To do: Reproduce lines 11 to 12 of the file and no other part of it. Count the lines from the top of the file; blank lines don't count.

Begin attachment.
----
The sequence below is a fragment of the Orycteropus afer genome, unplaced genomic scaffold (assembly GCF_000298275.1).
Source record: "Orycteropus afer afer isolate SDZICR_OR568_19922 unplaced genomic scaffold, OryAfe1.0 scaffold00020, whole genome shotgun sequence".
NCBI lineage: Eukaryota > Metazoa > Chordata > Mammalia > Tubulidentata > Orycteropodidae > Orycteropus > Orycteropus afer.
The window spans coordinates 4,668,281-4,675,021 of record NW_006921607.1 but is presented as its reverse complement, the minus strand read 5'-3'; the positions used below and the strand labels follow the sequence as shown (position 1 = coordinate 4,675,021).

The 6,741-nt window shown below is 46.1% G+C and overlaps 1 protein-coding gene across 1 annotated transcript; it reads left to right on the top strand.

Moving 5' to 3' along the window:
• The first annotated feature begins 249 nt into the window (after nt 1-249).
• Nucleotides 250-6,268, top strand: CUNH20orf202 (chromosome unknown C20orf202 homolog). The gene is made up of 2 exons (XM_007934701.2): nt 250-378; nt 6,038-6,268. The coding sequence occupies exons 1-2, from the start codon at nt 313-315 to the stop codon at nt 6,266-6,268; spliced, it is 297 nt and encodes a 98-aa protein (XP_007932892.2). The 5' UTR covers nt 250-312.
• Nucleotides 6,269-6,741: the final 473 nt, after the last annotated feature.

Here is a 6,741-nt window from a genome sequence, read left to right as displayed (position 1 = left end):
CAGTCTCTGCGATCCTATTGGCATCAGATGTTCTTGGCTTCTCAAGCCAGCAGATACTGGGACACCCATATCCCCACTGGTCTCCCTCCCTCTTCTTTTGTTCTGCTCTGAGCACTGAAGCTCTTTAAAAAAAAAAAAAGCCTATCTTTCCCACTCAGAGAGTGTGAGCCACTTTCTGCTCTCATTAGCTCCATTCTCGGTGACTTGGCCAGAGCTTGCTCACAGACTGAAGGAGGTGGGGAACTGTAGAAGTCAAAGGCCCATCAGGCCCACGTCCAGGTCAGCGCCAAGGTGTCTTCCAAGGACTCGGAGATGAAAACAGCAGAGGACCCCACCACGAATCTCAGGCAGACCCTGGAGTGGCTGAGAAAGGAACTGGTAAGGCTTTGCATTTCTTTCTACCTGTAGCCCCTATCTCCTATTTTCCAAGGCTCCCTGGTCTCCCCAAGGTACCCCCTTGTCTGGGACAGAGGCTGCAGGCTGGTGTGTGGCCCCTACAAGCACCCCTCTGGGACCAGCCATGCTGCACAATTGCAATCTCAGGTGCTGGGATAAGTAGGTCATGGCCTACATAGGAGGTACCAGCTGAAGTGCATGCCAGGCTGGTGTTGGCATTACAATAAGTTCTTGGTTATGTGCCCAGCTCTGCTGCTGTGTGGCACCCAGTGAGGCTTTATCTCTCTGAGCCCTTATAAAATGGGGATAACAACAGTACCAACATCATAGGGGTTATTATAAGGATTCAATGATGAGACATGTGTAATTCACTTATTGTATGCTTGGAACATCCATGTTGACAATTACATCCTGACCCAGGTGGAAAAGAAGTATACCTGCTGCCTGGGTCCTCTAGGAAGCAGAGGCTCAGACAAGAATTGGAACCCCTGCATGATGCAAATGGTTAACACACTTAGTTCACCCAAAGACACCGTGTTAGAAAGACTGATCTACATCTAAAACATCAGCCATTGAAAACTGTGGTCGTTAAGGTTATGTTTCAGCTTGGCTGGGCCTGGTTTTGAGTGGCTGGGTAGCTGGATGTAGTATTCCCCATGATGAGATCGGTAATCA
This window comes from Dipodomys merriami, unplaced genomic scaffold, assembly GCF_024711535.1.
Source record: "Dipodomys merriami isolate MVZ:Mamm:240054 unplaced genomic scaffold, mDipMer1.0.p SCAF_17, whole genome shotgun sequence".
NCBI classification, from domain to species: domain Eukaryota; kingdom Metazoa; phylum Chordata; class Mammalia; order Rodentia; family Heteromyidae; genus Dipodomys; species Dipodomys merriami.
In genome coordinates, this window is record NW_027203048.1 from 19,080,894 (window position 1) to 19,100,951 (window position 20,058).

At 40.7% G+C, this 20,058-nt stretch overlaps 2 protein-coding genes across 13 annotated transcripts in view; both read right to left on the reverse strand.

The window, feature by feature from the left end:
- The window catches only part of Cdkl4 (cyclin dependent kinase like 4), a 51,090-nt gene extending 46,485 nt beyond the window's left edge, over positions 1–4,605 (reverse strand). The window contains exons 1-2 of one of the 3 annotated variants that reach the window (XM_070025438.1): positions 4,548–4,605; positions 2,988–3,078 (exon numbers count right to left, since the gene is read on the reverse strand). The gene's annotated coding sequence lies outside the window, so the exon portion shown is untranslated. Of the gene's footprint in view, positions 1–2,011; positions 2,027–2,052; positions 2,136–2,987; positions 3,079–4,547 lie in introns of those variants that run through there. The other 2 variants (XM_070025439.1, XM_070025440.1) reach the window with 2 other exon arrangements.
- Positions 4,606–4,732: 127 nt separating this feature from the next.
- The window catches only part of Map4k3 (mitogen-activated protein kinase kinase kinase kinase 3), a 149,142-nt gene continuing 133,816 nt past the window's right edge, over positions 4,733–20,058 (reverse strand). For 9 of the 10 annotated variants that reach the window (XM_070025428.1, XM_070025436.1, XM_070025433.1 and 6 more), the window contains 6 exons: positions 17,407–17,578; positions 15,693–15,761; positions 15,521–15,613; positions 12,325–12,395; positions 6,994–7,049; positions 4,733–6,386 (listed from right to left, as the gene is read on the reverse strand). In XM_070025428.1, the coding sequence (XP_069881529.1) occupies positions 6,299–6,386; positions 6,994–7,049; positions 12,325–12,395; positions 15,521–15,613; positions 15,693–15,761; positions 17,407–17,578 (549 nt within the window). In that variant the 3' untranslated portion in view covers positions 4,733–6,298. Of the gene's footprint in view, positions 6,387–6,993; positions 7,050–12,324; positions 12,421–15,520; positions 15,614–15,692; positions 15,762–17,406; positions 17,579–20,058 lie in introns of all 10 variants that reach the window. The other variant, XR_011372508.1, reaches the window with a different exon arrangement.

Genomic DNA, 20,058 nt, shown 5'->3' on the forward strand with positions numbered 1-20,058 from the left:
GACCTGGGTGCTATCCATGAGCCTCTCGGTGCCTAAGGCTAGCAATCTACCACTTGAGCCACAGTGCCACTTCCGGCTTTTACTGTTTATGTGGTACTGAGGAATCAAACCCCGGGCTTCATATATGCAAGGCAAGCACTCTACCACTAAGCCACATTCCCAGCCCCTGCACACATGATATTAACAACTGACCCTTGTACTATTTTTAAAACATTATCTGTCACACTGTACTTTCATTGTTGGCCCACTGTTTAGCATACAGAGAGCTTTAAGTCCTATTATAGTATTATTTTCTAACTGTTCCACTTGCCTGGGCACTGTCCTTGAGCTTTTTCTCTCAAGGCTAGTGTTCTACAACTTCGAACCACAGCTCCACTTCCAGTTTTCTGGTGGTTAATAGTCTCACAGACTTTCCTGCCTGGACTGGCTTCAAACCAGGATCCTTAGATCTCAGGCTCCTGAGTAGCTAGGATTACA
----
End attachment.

CAGTCTCTGCGATCCTATTGGCATCAGATGTTCTTGGCTTCTCAAGCCAGCAGATACTGGGACACCCATATCCCCACTGGTCTCCCTCCCTCTTCTTTTGTTCTGCTCTGAGCACTGAAGCTCTTTAAAAAAAAAAAAAGCCTATCTTTCCCACTCAGAGAGTGTGAGCCACTTTCTGCTCTCATTAGCTCCATTCTCGGTGACTTGGCCAGAGCTTGCTCACAGACTGAAGGAGGTGGGGAACTGTAGAAGTCAAAGGCCCATCAGGCCCACGTCCAGGTCAGCGCCAAGGTGTCTTCCAAGGACTCGGAGATGAAAACAGCAGAGGACCCCACCACGAATCTCAGGCAGACCCTGGAGTGGCTGAGAAAGGAACTGGTAAGGCTTTGCATTTCTTTCTACCTGTAGCCCCTATCTCCTATTTTCCAAGGCTCCCTGGTCTCCCCAAGGTACCCCCTTGTCTGGGACAGAGGCTGCAGGCTGGTGTGTGGCCCCTACAAGCACCCCTCTGGGACCAGCCATGCTGCACAATTGCAATCTCAGGTGCTGGGATAAGTAGGTCATGGCCTACATAGGAGGTACCAGCTGAAGTGCATGCCAGGCTGGTGTTGGCATTACAATAAGTTCTTGGTTATGTGCCCAGCTCTGCTGCTGTGTGGCACCCAGTGAGGCTTTATCTCTCTGAGCCCTTATAAAATGGGGATAACAACAGTACCAACATCATAGGGGTTATTATAAGGATTCAATGATGAGACATGTGTAATTCACTTATTGTATGCTTGGAACATCCATGTTGACAATTACATCCTGACCCAGGTGGAAAAGAAGTATACCTGCTGCCTGGGTCCTCTAGGAAGCAGAGGCTCAGACAAGAATTGGAACCCCTGCATGATGCAAATGGTTAACACACTTAGTTCACCCAAAGACACCGTGTTAGAAAGACTGATCTACATCTAAAACATCAGCCATTGAAAACTGTGGTCGTTAAGGTTATGTTTCAGCTTGGCTGGGCCTGGTTTTGAGTGGCTGGGTAGCTGGATGTAGTATTCCCCATGATGAGATCGGTAATCA
This window comes from Dipodomys merriami, unplaced genomic scaffold, assembly GCF_024711535.1.